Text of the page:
Treating Spinal Injuries
Spinal cord injury as a result of a car accident or fall is always serious. If the back is broken, it is possible that all function below the break will be lost, so walking will be impossible and bladder and bowel control will be lost. The higher the break, the worse the effects; a broken neck is the very worst scenario, in which all bodily functions, including breathing, can fail. This condition is known as quadriplegia and the most famous person affected is probably the late Christopher Reeve, who battled very bravely with his injuries for many years after breaking his neck in a horse riding fall.
Can the Spine be Repaired?Nerves generally do not regenerate very well. Small, peripheral and spinal nerves may grow back a little, but the spinal cord cannot recover from major damage as would be sustained when the spine is fractured. There is active research in this area and some promise that spinal cord stem cells may one day provide a way to nurture a damaged spine to be able to recover some function. We are a long way from that day, however.
Treatment for Spinal Cord InjuriesAlthough the spine cannot be mended, we now understand a lot more about how to treat people who have suffered spinal cord injuries. The first few minutes and hours are crucial and this is why if someone is suspected of having damaged their back or neck in an accident, they are never moved unless trained paramedics are there to assess them and use the correct restraining splints and equipment.
The first thing that happens after injury is that the spine swells. This is a normal body response but it often does more damage. As the spine swells, it cuts off nerves, which then die and their function can never be recovered. Emergency treatment at the scene or in an air ambulance or paramedic ambulance involves steroid injections directly into the spine to stop this swelling until emergency surgery can be carried out to relieve potential pressure from being put on the spine.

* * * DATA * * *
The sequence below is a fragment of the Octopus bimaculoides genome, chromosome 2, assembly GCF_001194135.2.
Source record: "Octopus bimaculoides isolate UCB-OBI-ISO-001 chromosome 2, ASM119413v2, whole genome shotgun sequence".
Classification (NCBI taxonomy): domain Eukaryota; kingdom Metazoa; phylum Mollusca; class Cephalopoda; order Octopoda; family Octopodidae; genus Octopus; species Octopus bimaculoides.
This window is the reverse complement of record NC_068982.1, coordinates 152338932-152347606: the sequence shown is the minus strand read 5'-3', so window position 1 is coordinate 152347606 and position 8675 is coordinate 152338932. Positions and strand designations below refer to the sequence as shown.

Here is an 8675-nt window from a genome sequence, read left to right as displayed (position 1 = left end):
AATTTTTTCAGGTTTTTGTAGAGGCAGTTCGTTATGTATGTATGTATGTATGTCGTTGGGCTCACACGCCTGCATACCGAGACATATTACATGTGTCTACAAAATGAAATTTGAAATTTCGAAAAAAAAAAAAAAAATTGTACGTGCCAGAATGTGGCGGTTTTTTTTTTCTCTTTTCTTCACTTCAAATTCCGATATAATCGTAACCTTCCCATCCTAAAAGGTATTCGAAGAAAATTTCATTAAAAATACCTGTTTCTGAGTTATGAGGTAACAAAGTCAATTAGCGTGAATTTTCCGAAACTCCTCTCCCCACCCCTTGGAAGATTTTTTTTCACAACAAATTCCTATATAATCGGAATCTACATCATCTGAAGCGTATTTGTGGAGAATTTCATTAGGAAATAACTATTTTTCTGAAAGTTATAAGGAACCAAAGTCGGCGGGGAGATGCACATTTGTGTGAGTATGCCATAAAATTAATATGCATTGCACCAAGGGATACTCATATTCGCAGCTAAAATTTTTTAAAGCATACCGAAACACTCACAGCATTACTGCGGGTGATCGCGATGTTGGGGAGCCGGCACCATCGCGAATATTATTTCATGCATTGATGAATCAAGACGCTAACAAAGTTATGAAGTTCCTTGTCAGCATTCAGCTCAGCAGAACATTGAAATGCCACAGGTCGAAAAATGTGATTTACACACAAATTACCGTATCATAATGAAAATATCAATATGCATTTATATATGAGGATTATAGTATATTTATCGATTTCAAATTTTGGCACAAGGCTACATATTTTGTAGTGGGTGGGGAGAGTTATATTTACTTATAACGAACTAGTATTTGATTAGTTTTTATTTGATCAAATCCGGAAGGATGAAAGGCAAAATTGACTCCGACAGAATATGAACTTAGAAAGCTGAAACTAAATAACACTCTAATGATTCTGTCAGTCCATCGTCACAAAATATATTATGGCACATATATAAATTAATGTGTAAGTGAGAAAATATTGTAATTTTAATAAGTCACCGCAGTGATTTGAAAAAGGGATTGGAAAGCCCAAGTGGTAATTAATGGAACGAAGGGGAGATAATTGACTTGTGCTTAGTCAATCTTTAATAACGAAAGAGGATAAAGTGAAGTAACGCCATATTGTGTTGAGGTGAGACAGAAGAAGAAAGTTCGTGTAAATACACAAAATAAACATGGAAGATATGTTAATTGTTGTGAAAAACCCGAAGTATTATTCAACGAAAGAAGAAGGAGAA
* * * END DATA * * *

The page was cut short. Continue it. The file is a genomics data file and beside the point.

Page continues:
Spinal Cord ShockIf the correct treatment is applied during the first 8 hours after injury, there is a greater chance that the injured person will recover their ability to walk in the long-term. It still takes a long time, however, and full recovery may take at least a year. One thing that modern medicine has not yet been able to do is to prevent spinal cord shock. This is also a natural body response to injury and it can begin within a couple of minutes or within a few hours of the accident. The spine basically shuts down, preventing all nerve signals passing beyond the point of the injury.
This means that it is difficult to assess in the first few days exactly how much the spinal cord has been damaged. The person affected is initially paralysed and unable to feel any sensations below their injury. After a few weeks, the spinal cord shock starts to wear off as the body systems recover and start to get back to normal. If emergency treatment has prevented any undue pressure on the spine, and it has not swollen too much, gradually sensation and function starts to come back.